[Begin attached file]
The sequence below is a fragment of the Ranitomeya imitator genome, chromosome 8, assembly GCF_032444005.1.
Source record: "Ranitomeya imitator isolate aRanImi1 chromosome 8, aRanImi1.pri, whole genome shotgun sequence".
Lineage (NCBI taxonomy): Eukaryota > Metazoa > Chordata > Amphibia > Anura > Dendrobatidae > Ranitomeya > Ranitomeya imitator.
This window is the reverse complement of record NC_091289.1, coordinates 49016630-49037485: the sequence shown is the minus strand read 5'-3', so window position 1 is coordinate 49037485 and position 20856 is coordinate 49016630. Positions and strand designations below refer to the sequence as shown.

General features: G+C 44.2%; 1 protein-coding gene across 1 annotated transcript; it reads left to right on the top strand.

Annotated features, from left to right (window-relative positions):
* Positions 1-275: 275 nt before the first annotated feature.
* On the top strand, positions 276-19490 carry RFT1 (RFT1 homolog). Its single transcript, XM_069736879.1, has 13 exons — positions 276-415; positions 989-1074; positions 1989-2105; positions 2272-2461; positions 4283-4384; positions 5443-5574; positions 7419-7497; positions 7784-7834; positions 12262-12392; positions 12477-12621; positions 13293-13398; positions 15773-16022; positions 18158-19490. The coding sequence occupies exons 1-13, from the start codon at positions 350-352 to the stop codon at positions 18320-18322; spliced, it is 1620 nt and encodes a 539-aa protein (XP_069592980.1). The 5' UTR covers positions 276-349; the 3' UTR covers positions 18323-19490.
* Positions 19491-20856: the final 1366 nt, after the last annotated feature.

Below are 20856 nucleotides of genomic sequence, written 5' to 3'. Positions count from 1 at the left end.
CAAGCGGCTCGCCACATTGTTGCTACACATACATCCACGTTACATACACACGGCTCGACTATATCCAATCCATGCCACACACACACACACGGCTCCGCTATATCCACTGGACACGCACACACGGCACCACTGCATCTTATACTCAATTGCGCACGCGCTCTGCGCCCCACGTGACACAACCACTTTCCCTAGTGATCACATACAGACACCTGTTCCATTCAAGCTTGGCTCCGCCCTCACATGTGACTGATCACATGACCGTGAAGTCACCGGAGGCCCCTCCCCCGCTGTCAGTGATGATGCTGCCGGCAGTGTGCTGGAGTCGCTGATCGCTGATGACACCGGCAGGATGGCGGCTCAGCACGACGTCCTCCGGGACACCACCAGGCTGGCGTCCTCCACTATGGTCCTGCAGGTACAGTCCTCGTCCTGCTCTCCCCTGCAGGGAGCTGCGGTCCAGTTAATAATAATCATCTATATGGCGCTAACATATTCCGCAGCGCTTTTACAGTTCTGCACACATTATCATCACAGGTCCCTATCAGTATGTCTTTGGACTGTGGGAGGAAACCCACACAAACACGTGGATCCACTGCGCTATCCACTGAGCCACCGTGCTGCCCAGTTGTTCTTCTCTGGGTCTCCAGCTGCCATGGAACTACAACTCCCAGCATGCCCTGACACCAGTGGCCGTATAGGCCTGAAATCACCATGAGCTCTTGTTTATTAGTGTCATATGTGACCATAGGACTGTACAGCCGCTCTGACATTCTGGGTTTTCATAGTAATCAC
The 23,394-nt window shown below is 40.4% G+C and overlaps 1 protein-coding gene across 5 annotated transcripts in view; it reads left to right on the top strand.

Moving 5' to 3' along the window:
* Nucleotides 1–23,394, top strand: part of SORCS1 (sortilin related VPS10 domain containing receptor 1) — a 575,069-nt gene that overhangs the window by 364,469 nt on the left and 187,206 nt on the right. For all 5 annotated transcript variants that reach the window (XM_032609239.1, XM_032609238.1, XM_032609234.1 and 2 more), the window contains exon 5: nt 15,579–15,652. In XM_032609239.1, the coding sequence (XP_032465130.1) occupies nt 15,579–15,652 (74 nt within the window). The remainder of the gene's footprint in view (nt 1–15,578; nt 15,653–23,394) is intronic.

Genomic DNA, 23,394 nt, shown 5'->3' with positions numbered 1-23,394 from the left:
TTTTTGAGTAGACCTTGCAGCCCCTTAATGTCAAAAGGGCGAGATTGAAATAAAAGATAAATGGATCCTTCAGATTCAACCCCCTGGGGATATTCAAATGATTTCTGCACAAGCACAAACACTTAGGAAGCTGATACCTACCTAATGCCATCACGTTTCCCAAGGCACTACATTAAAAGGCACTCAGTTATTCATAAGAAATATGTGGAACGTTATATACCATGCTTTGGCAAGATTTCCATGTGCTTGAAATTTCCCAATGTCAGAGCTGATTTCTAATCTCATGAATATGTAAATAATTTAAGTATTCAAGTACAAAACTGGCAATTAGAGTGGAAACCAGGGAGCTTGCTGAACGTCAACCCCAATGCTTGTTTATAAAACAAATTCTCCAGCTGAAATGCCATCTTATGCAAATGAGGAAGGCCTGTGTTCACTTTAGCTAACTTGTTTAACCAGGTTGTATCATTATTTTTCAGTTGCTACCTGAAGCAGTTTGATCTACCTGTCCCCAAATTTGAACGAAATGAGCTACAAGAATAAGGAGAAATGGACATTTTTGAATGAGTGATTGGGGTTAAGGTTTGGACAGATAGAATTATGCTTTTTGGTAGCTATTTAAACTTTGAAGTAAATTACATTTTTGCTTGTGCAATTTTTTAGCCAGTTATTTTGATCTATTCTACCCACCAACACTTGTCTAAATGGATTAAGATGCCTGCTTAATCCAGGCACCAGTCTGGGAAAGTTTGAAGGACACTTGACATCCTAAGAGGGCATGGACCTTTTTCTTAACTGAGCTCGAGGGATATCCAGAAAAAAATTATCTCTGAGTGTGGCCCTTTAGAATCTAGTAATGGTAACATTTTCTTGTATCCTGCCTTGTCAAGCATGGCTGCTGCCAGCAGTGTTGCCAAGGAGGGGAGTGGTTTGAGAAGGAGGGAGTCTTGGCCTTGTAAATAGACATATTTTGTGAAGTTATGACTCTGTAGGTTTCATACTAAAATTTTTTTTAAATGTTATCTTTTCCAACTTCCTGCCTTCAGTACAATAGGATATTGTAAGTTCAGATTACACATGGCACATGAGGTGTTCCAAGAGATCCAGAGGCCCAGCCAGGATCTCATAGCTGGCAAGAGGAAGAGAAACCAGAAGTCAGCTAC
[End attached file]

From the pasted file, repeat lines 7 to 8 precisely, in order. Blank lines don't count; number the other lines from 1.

* Positions 1-275: 275 nt before the first annotated feature.
* On the top strand, positions 276-19490 carry RFT1 (RFT1 homolog). Its single transcript, XM_069736879.1, has 13 exons — positions 276-415; positions 989-1074; positions 1989-2105; positions 2272-2461; positions 4283-4384; positions 5443-5574; positions 7419-7497; positions 7784-7834; positions 12262-12392; positions 12477-12621; positions 13293-13398; positions 15773-16022; positions 18158-19490. The coding sequence occupies exons 1-13, from the start codon at positions 350-352 to the stop codon at positions 18320-18322; spliced, it is 1620 nt and encodes a 539-aa protein (XP_069592980.1). The 5' UTR covers positions 276-349; the 3' UTR covers positions 18323-19490.